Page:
Plasma brain-derived neurotrophic factor in bipolar and unipolar depression

BDNF nelle depressioni bipolare ed unipolare

L. Dell'Osso*, C. Bianchi*, A. Del Debbio*, I. Roncaglia*, A. Veltri*, M. Carlini*, M. Catena Dell'Osso*, N. Origlia**, L. Domenici** ***, D. Marazziti*, A. Piccini* *

Dipartimento di Psichiatria, Neurobiologia, Farmacologia e Biotecnologie, University of Pisa; ** Institute of Neuroscience, National Research Council, Pisa; *** Dipartimento di Scienze e Tecnologie Biomediche, University of L'Aquila



There is increasing evidence that Brain- Derived Neurotrophic Factor may be involved in the pathophysiology of depression and the actions of antidepressants. At the same time, the differential diagnosis between unipolar and bipolar depression is often a challenge with important treatment implications. The aim of the present study was to analyze the relationship between Brain- Derived Neurotrophic Factor levels and clinical variables in subjects with unipolar versus bipolar depression.


Thirty-three outpatients (17 with unipolar and 16 with bipolar depression) and 15 healthy controls were consecutively enrolled at the Department of Psychiatry, Neurobiology, Pharmacology and Biotechnologies of the University of Pisa. Brain-Derived Neurotrophic Factor concentrations were measured with an enzyme-linked immunosorbent assay method. Severity of depression was assessed by means of the 21-item Hamilton Rating Scale for Depression and the Clinical Global Impressions – Severity of Illness scale. Fifteen healthy subjects, with no history of past or current chronic physical or mental disorders and not taking regular medications, were recruited as the control group.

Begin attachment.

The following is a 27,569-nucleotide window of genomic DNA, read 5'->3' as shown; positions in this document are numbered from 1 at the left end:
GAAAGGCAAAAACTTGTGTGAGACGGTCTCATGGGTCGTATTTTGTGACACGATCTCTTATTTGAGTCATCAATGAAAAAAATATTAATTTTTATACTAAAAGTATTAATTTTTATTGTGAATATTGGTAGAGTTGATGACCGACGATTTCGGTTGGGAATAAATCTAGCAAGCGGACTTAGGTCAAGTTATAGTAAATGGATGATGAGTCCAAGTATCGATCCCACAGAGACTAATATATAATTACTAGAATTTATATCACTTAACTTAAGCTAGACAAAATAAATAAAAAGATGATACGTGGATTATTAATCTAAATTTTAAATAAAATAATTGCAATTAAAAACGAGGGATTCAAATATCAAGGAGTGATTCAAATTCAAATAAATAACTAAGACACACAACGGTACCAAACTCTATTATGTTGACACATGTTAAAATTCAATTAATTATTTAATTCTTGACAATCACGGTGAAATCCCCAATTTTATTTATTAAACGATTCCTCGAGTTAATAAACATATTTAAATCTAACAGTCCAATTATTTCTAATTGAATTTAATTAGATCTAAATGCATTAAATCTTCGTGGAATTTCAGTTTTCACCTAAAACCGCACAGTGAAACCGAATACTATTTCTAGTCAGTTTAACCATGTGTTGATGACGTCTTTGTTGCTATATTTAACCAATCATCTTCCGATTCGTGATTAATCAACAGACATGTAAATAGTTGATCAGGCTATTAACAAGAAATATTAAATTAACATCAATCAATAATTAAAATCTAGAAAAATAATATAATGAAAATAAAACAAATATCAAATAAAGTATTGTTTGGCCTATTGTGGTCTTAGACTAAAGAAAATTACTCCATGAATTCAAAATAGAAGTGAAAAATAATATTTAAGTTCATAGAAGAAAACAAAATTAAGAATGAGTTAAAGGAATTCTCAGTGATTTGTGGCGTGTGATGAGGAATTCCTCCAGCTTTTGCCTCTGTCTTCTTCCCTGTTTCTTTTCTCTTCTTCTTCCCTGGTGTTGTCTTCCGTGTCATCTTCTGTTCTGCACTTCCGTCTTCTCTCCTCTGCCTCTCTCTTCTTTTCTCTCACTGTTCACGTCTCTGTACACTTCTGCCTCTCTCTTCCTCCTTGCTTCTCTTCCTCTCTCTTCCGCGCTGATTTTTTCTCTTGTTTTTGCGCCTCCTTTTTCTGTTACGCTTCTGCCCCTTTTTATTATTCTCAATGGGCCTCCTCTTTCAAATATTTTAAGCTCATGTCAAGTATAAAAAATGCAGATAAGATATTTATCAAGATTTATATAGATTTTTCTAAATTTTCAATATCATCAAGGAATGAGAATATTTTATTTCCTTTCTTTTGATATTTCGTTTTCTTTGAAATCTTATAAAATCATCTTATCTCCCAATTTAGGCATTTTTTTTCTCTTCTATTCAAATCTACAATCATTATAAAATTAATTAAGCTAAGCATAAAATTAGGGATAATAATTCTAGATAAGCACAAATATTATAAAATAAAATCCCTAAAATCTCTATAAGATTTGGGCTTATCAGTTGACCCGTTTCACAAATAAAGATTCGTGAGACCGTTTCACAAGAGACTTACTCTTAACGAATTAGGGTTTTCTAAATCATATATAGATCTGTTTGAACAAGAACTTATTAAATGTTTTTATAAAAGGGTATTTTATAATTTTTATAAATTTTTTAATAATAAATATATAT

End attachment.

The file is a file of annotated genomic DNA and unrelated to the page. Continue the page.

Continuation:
Compared to healthy controls, plasma Brain-Derived Neurotrophic Factor concentrations were significantly reduced in patients with unipolar or bipolar depression, with no significant difference between the two groups. Statistical analyses showed significant intergroup differences in the age of onset, presence of psychotic symptoms and cognitive disturbances (Table I). Significant and negative correlations were found in the total sample between Brain-Derived Neurotrophic Factor levels and the Hamilton Rating Scale for Depression total scores (r = – 0.511, p = 0.002), the retardation factor scores (r = -0.416, p = 0.016) and Clinical Global Impressions “severity of illness” scores (r = -0.385, p = 0.027). When the same analyses were repeated in each group separately, these findings were confirmed only in patients with bipolar depression (Figs. 1, 2).


Our results show that lower Brain-Derived Neurotrophic Factor levels may be related to both severity of depression and retardation symptoms in bipolar depression. Further studies need to ascertain whether and how the Brain-Derived Neurotrophic Factor levels may be associated with any psychopathological dimensions of the depressive state and be used as a biological marker to differentiate bipolar from unipolar depression.

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